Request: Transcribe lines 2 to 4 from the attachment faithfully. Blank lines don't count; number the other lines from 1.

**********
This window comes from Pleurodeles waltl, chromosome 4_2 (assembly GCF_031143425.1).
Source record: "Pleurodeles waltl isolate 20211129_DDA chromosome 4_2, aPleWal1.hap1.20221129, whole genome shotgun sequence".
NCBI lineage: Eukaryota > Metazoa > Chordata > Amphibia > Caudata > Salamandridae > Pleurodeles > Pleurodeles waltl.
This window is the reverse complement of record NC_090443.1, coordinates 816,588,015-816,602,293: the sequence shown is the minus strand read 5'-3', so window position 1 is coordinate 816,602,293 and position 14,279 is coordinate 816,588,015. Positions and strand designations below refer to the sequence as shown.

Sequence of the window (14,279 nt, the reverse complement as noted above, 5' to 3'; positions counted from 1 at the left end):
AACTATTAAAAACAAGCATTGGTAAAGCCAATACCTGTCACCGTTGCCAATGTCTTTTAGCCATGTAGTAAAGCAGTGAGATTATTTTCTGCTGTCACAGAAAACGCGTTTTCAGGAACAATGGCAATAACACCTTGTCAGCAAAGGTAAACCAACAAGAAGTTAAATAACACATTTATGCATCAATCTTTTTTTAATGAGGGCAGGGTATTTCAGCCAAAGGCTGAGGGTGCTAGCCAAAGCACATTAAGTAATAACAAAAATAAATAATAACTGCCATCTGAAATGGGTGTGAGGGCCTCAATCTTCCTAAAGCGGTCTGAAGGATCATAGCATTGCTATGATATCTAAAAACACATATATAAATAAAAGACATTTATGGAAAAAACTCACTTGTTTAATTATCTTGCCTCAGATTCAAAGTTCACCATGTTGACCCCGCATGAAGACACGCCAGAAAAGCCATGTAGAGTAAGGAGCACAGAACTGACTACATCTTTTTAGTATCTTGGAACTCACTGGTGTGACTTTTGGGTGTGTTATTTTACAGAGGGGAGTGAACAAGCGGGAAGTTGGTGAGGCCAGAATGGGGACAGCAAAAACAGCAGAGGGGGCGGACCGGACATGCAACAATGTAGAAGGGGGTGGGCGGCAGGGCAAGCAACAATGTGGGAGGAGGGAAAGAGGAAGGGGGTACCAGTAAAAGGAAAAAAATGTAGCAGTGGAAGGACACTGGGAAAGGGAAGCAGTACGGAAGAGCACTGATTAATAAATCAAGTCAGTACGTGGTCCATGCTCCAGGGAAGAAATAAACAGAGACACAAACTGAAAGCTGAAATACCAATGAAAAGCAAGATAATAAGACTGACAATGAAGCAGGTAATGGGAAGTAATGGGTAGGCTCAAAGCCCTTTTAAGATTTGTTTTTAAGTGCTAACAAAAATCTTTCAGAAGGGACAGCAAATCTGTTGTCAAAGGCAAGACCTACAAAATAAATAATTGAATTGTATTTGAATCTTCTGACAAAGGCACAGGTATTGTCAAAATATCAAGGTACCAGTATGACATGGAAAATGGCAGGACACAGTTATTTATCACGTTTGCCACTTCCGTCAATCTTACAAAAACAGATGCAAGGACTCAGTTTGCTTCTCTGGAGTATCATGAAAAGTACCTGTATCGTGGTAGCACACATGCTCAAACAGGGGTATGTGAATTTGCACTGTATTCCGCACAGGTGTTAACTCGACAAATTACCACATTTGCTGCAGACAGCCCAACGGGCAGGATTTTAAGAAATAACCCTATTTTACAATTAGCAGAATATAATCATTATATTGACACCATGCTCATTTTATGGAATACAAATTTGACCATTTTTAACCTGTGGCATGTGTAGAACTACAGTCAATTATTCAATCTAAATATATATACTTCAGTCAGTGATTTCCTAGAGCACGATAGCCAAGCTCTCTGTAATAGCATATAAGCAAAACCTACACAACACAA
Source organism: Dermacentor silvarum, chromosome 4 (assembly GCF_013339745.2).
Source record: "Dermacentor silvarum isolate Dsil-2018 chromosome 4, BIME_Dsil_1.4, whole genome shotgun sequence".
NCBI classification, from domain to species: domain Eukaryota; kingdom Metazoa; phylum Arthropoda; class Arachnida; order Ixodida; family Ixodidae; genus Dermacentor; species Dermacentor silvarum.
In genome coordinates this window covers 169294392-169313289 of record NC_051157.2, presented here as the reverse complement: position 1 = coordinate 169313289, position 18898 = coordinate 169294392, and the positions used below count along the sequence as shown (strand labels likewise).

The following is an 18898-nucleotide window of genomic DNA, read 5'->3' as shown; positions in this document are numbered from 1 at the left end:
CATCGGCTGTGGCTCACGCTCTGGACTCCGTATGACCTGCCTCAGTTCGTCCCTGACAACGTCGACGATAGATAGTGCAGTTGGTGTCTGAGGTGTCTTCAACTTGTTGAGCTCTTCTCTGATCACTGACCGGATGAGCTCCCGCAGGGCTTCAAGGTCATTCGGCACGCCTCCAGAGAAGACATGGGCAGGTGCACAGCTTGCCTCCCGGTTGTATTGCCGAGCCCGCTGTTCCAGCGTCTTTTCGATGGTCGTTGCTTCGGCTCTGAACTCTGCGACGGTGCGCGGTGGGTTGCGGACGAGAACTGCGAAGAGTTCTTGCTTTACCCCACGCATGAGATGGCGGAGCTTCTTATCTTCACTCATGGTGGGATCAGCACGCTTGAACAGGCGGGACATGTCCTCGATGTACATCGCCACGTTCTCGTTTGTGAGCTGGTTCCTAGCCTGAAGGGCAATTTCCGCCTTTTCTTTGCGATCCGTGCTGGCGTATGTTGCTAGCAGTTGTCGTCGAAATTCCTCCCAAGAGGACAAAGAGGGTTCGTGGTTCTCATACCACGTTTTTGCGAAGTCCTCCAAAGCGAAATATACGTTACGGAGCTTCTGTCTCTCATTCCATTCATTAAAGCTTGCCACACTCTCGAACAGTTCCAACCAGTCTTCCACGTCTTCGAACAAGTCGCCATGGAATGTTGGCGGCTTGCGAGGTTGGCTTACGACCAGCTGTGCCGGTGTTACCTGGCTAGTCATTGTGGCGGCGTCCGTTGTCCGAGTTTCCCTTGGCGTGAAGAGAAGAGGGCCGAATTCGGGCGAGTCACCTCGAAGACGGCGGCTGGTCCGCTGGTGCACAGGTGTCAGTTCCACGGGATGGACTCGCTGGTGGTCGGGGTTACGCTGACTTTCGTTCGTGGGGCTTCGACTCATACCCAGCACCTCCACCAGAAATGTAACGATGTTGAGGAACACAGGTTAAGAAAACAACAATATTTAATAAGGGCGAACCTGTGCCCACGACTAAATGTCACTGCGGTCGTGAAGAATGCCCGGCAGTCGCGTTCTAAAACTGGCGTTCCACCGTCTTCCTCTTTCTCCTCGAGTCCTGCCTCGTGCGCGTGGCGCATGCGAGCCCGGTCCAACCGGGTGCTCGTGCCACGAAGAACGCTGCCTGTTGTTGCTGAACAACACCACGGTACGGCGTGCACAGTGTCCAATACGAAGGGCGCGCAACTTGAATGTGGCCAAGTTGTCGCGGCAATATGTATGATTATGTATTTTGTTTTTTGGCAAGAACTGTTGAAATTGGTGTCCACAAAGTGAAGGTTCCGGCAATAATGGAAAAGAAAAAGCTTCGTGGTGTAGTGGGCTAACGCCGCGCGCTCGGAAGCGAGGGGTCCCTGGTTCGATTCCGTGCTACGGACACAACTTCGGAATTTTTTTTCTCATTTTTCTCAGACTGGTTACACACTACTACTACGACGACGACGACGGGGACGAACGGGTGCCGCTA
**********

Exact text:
Source record: "Pleurodeles waltl isolate 20211129_DDA chromosome 4_2, aPleWal1.hap1.20221129, whole genome shotgun sequence".
NCBI lineage: Eukaryota > Metazoa > Chordata > Amphibia > Caudata > Salamandridae > Pleurodeles > Pleurodeles waltl.
This window is the reverse complement of record NC_090443.1, coordinates 816,588,015-816,602,293: the sequence shown is the minus strand read 5'-3', so window position 1 is coordinate 816,602,293 and position 14,279 is coordinate 816,588,015. Positions and strand designations below refer to the sequence as shown.